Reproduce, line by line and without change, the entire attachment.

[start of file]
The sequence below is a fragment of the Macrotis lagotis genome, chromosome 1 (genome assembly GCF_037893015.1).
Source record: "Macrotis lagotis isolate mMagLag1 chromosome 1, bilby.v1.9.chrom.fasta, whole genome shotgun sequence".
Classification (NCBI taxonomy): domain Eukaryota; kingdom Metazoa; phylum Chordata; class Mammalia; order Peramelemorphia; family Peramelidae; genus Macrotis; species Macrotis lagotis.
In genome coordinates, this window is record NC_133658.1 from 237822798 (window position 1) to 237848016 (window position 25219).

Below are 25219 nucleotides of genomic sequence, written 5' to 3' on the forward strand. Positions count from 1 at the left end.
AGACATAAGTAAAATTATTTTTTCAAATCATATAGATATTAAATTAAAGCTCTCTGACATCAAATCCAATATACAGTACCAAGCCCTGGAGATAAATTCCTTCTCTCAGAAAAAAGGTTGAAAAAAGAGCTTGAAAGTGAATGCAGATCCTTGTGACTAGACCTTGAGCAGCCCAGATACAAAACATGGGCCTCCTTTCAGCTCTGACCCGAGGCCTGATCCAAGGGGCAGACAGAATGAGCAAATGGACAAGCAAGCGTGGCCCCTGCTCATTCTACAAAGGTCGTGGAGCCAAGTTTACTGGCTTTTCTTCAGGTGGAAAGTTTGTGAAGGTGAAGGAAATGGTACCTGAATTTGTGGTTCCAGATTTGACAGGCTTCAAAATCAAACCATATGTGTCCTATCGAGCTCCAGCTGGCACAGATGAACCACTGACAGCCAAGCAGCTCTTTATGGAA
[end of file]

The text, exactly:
The sequence below is a fragment of the Macrotis lagotis genome, chromosome 1 (genome assembly GCF_037893015.1).
Source record: "Macrotis lagotis isolate mMagLag1 chromosome 1, bilby.v1.9.chrom.fasta, whole genome shotgun sequence".
Classification (NCBI taxonomy): domain Eukaryota; kingdom Metazoa; phylum Chordata; class Mammalia; order Peramelemorphia; family Peramelidae; genus Macrotis; species Macrotis lagotis.
In genome coordinates, this window is record NC_133658.1 from 237822798 (window position 1) to 237848016 (window position 25219).

Below are 25219 nucleotides of genomic sequence, written 5' to 3' on the forward strand. Positions count from 1 at the left end.
AGACATAAGTAAAATTATTTTTTCAAATCATATAGATATTAAATTAAAGCTCTCTGACATCAAATCCAATATACAGTACCAAGCCCTGGAGATAAATTCCTTCTCTCAGAAAAAAGGTTGAAAAAAGAGCTTGAAAGTGAATGCAGATCCTTGTGACTAGACCTTGAGCAGCCCAGATACAAAACATGGGCCTCCTTTCAGCTCTGACCCGAGGCCTGATCCAAGGGGCAGACAGAATGAGCAAATGGACAAGCAAGCGTGGCCCCTGCTCATTCTACAAAGGTCGTGGAGCCAAGTTTACTGGCTTTTCTTCAGGTGGAAAGTTTGTGAAGGTGAAGGAAATGGTACCTGAATTTGTGGTTCCAGATTTGACAGGCTTCAAAATCAAACCATATGTGTCCTATCGAGCTCCAGCTGGCACAGATGAACCACTGACAGCCAAGCAGCTCTTTATGGAA